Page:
Germany remains a beacon despite stresses

Election result was disappointing

For supporters of the values of openness, tolerance, international détente, a sense of responsibility towards the most vulnerable as exemplified by Angela Merkel’s decisive welcoming of a million mainly Syrian refugees in 2015, which 21st century Germany has come to stand for, the election result of September 24th was a disappointment. The Alternative fur Deutschland (AfD) won significantly more votes than expected at 13% and the Free Democratic Party (FDP) also achieved a major breakthrough from below the 5% proportional representation threshold to 10%. Once a champion of liberal values the FDP made its gains partly by appealing in a more palatable way to similar prejudices that drove the AfP: pandering to the tabloid view of Greece, the country which has suffered far the most from the euro zone crisis, by calling for it to be expelled from the euro zone; calling for the new wave of refugees to be sent back if and when conditions become possible (not necessarily wrong in principle but which would betray the promise made to them by Merkel); and suggesting that global warming and other environmental problems can to solved by technology alone, ie with no difficult political decisions or inconveniences to the public. Moreover, support for the Christian Democrat/Christian Social parliamentary group led by Merkel fell by 8.5 percentage points from the last election to a modest 33%, while that for the Social Democrats (SPD) fell by 5.2 points to 20.5%.

Even so, with the Greens at 8.9%, parties which clearly uphold the 21st century German values referred to above received 62% of the vote, while opinion polls suggest that, if there had been a personal vote for chancellor, Merkel would have received a little over 50% while the SPD chancellor-candidate, Martin Shultz, would have received abut 25%, a joint total of over three quarters. That is no reason for complacency. Other countries have shown how rapidly voting intentions can change.

 

Merkel’s policies have serious flaws

Moreover, both Merkel and her Germany have deep flaws (though that is surely true of any leader or any democracy, including the UK or US, at the time they were most admired). She has been too hand in glove with the powerful automotive lobby, by persuading other EU countries to ease planned environmental restraints. Even after the breaking of the scandal in which VW deliberately engineered diesel emission to tests to give misleading results, and it was revealed that tests in Europe in laboratories gave much more favourable results that actually applied on the road, she has continued to more supportive of a sector which has causing major damage to cardiovascular and pulmonary health.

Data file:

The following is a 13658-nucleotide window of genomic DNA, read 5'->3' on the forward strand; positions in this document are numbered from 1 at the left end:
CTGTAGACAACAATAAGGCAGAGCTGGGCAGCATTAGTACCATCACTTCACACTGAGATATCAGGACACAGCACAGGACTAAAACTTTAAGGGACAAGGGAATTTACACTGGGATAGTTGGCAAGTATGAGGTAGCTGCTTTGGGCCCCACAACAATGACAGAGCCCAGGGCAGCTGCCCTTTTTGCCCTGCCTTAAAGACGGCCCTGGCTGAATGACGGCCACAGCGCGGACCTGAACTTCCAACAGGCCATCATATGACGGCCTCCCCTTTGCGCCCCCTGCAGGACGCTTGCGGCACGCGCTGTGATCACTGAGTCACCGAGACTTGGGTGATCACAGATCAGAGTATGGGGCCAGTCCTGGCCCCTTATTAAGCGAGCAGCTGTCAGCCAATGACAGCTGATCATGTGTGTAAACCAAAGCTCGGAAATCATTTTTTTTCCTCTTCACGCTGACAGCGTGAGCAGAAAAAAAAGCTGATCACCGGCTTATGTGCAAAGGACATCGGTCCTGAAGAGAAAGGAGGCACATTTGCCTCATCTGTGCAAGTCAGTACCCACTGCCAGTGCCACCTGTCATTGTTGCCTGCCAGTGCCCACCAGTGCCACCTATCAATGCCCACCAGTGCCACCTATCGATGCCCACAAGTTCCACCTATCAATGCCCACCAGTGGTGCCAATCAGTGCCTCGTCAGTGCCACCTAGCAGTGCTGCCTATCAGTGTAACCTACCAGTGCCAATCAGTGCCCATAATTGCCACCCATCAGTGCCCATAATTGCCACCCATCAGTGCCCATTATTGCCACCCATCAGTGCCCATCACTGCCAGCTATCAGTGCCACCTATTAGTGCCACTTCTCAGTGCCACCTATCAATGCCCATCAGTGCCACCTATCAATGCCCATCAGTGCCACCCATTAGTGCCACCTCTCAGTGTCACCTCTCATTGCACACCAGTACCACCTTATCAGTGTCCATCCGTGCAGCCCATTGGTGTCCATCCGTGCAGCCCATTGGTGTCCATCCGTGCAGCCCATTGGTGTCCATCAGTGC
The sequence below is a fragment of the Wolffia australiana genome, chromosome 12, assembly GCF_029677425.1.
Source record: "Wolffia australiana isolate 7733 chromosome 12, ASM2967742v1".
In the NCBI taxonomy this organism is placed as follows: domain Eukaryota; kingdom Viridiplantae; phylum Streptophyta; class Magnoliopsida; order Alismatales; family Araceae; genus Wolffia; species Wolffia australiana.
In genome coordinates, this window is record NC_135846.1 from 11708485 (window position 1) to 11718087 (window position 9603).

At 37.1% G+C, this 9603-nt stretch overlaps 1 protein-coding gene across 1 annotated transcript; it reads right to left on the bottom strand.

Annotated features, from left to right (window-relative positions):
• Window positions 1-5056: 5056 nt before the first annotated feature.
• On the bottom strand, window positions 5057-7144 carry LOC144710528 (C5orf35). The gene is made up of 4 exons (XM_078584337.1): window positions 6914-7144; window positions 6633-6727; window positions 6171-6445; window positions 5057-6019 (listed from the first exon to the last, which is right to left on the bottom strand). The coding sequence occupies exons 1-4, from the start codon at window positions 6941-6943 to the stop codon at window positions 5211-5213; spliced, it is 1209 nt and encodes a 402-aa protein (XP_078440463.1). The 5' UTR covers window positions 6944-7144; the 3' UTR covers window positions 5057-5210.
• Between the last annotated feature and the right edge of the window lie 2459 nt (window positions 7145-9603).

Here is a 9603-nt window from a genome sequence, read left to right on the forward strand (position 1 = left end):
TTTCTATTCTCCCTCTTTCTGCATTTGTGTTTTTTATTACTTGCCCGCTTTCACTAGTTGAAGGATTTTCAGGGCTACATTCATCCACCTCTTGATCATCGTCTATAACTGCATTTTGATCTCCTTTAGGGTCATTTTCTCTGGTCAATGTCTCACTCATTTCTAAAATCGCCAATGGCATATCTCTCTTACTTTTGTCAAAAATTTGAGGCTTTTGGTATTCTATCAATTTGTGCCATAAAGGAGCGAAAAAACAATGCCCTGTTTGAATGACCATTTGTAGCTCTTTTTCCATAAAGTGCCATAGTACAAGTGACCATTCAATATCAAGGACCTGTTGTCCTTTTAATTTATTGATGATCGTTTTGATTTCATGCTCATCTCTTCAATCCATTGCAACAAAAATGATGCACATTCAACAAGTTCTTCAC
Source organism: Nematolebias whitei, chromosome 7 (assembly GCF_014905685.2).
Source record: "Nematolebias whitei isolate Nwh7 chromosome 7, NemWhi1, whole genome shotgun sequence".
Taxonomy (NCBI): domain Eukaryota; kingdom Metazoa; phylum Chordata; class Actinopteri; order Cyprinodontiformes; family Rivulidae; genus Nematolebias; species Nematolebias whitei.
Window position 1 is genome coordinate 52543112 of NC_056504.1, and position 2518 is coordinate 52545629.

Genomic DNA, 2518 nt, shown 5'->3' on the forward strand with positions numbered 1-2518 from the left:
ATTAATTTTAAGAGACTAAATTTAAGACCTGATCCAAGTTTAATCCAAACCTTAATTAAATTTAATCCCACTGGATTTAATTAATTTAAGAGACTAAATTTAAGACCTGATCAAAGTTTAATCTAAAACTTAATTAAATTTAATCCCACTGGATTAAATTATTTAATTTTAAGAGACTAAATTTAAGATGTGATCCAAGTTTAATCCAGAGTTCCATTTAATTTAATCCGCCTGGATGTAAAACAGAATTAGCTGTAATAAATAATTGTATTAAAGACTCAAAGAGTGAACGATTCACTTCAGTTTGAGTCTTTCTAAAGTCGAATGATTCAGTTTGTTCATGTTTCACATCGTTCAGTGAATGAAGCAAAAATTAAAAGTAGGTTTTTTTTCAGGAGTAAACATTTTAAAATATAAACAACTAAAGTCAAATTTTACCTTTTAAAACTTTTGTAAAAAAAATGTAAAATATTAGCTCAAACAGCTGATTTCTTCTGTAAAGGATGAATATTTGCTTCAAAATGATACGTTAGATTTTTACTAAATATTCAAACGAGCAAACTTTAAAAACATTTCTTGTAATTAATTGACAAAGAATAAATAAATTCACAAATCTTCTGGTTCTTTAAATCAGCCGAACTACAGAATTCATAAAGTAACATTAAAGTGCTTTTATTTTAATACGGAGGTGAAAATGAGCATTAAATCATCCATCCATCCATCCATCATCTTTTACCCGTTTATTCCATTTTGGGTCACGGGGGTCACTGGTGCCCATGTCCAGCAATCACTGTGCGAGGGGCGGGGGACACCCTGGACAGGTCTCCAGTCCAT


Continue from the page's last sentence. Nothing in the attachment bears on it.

With regard to Germany’s euro zone policy, Merkel has given free rein to Wolfgang Schauble as finance minister over the last eight years (he will be moved to become speaker of the Bundestag in the new parliament) to impose something of a rule of fear amongst indebted southern euro zone countries. In the early years of the crisis which broke in 2009 there was in my opinion little choice but for these countries to take tough measures to bring down deficits and to stop debt rising further but Germany should not have tried to put all the blame on southern Europe especially Greece and have admitted that the management of the euro zone had been deficient in allowing the situation to arise and that German and other banks should never have lent so much to Greece and other countries. The bail-outs were more to save north European banks and thus the stability of the euro zone as a whole than really to help the bail-out countries, Greece, Portugal and, now ended, for Ireland. Greece in particular introduced cut-backs in spending which brought about reductions in living standards unprecedented for any EU country in 60 years. There is a need to be fair to different governments and thus after an election to loosen conditions for an incoming government is unfair to the outgoing one but the conditions imposed on Greek economic and by implication social policy were very wide ranging and to refuse to give any consideration to proposals from the incoming government led by the left wing Syriza in January 2015, effectively gave the implication that as long as Greece was in its “debtors’ prison”, democracy in Greece was put on indefinite hold naturally,  led to understandable resentment.

Greece has clearly been bankrupt for the last eight years, and the fault was as much mistaken lending and poor euro zone management as foolish borrowing. Now, after the German election and with a new finance minister, must be the time for Germany, along with other creditor countries, to tackle the debt issue and give Greece a light at the end of the tunnel, just as Germany was given by debt reduction in the early 1953. There might be a request by Portugal for a more limited reduction in debt, but Italy and Spain do not have bail-out programmes and would not be justified in asking for debt relief.